Stay healthy, keep reading good books, and think of Global Watch every time you see Wolf Blitzer on TV.


Show, Don't Tell.

Global Watcher.

Sunday, August 15, 2010

Old School Blogging

I've noticed I haven't done a whole of old school copy editing on the Re-Edited One Year Anniversary Edition of Global Watch. I admit I've been too busy pointing out evidence of psychosis.  Well, to get back to the mission of GlobalWatchWatch, I present the following two paragraphs.


As I've written before, this is what the person who typed in Global Watch considers to be "professionally edited."
When describing an airplane as "craft," a good writer knows that more than one plane is still (wait for it...) "craft."  Macrame is a "craft."  Leatherworking is a "craft."  Macrame and leatherworking are "crafts."  Two "retrofitted 777s" are "craft."  Person who typed in Global Watch, you now owe me a new quotation mark key for my computer.  The one I have is all used up.

Also, leadership does not take "reigns."  The metaphor usually applied here (although a little shopworn) is that leadership is like a horse or a team of animals, which have to be guided with "reins."  The person who typed in Global Watch probably picked up the phrase "take the reins of leadership" from somewhere else, and like everything else he types in, didn't think about it too much and just slopped it right into this wretched jumble called Global Watch.

I'll say it again:  If this were a draft, these errors would be forgivable.  But this is the "Re-Edited One Year Anniversary Edition."  And the person who typed it in thinks you should pay money for it.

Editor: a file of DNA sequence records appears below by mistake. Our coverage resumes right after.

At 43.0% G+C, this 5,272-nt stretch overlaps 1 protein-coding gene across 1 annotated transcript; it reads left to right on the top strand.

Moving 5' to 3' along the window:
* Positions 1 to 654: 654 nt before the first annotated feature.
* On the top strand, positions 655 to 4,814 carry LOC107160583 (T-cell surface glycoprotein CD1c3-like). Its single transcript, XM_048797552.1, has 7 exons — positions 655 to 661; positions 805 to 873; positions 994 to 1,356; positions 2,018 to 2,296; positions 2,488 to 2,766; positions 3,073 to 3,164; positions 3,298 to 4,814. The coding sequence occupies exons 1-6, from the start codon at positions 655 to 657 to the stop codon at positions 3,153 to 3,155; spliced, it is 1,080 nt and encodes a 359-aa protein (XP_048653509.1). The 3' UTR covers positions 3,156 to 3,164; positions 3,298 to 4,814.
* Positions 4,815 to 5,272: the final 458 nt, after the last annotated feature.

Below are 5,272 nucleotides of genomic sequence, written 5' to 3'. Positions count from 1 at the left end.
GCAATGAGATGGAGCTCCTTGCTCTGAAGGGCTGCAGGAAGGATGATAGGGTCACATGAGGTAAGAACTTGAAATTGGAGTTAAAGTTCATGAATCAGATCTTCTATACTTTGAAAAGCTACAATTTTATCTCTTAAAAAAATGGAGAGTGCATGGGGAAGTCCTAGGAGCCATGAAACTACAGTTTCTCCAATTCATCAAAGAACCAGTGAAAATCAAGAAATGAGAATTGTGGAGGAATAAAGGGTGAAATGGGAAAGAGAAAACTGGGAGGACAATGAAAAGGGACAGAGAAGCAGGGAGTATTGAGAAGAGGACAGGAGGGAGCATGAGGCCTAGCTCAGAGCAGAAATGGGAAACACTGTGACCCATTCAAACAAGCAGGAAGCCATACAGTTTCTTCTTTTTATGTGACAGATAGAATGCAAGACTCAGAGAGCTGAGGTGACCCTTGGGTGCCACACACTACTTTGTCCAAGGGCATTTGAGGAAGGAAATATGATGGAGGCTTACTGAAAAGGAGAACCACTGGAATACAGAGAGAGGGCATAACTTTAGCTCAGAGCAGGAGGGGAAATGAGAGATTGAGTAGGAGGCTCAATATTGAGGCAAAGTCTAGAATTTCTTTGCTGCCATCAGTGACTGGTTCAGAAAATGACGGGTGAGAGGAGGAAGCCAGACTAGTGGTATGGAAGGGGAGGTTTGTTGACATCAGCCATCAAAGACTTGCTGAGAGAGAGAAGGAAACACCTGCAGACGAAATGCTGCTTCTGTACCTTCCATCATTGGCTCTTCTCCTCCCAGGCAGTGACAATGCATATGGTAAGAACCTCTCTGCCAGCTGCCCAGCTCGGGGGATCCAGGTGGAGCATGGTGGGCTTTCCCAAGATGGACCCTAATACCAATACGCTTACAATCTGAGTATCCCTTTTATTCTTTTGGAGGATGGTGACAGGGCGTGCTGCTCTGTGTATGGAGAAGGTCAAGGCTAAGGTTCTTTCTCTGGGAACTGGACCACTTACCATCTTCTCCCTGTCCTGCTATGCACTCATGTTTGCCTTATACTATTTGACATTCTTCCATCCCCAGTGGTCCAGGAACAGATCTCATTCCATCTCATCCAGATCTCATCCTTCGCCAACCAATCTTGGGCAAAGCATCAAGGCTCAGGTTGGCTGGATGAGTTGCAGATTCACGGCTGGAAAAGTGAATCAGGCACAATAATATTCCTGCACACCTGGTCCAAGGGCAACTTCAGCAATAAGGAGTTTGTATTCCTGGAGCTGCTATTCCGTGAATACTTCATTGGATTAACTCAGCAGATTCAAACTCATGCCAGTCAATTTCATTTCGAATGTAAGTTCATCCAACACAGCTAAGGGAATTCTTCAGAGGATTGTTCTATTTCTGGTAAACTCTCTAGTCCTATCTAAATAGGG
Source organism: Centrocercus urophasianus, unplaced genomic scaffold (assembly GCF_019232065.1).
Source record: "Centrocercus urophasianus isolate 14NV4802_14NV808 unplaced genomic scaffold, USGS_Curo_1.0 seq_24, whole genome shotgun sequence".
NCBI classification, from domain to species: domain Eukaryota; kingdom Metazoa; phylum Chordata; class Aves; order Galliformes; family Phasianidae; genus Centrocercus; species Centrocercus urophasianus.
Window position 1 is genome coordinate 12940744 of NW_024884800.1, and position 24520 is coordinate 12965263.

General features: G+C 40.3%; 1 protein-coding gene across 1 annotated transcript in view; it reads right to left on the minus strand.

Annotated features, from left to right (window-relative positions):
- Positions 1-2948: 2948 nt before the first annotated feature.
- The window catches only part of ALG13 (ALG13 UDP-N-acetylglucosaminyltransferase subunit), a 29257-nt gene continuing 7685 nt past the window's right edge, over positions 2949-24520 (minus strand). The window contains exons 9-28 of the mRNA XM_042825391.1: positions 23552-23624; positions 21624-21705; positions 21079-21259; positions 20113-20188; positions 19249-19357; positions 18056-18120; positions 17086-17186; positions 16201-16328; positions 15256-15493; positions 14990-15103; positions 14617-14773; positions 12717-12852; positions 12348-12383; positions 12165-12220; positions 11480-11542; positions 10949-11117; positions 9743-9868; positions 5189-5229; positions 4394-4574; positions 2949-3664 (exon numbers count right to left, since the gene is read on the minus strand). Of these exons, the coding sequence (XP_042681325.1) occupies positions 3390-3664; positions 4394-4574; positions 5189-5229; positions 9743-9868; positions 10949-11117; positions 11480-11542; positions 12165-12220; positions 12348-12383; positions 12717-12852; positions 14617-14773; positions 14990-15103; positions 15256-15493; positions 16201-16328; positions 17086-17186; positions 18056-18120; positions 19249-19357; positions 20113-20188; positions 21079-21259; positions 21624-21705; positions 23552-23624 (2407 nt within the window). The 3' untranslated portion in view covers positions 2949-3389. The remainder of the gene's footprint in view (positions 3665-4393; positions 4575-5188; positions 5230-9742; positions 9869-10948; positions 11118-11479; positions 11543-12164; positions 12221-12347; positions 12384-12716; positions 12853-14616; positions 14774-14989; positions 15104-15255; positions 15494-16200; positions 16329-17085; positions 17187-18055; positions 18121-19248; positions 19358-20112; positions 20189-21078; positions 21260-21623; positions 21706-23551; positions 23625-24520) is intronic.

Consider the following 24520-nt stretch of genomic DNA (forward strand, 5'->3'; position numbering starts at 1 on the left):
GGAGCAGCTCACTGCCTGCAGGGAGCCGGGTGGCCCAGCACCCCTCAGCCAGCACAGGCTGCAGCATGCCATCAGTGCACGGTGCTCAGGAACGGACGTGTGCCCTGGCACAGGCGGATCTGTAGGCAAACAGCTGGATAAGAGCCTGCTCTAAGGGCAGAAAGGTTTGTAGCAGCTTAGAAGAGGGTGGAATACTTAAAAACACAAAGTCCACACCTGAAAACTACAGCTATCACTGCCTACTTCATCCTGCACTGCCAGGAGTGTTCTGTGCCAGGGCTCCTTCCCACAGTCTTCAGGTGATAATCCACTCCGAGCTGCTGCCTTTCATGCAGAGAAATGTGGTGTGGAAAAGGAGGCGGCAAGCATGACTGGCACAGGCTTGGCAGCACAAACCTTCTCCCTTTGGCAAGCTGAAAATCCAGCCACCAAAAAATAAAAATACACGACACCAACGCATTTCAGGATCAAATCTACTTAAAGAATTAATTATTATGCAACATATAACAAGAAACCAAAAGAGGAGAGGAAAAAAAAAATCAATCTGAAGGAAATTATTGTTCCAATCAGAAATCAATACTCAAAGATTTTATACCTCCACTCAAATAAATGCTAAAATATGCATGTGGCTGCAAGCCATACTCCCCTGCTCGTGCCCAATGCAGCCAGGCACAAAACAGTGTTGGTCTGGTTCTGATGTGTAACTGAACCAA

Saturday, August 7, 2010

American Family

This section, while not horribly written, disturbs me.

The person who typed in Global Watch matches two of the characters, Max and Rachel, in a romance.  It's a subplot of the story how they realize their true feelings for each other.  That's all well and sickly sweet and ho-hum predictable, but this section has the domestic abuse hotline counselor in me screaming out.


Man, oh, man.  These two lovebirds spend "hours" pretending to beat each other up.  Then, when the woman  in the relationship attempts intimacy, the man just wants to beat her up even more.

That's fucked up.

I hope in Book 2 of the exciting series Global Watch these two don't have children.  Those children will be witness to Mommy beating up Daddy, Daddy silently seething over Mommy's physical superiority, and a constant struggle for dominance in the relationship.  I hope working for Global Watch is well-paying, because those kids are going to need some serious therapy.

Sunday, August 1, 2010

Verbs

Today, I'd like to talk about verbs.  The person who typed in Global Watch has a hard time using the right tense, and the right verb.  For instance, read this action-packed, fast paced section.

I'm confused by how the person who typed in Global Watch describes Kyp's fighting style. First, he "launches" his attacker across the room, and then stands up.  Then, after he says, "Are you so sure about that?" he is sitting again.  The person who typed in Global Watch should learn how to use the past perfect tense. So, the sentence should read "Glancing at the monitor where Kyp had been sitting,..."  Jiminy Christmas is it that hard?  
I'm also unclear on how Laura "launched across the room."  Does she have a rocket pack?  Springs on the soles of her shoes?  I imagine that after Kyp launched her, launching herself would be hell on the knees.  Simply put, person who typed in Global Watch, you have to paint a picture for us.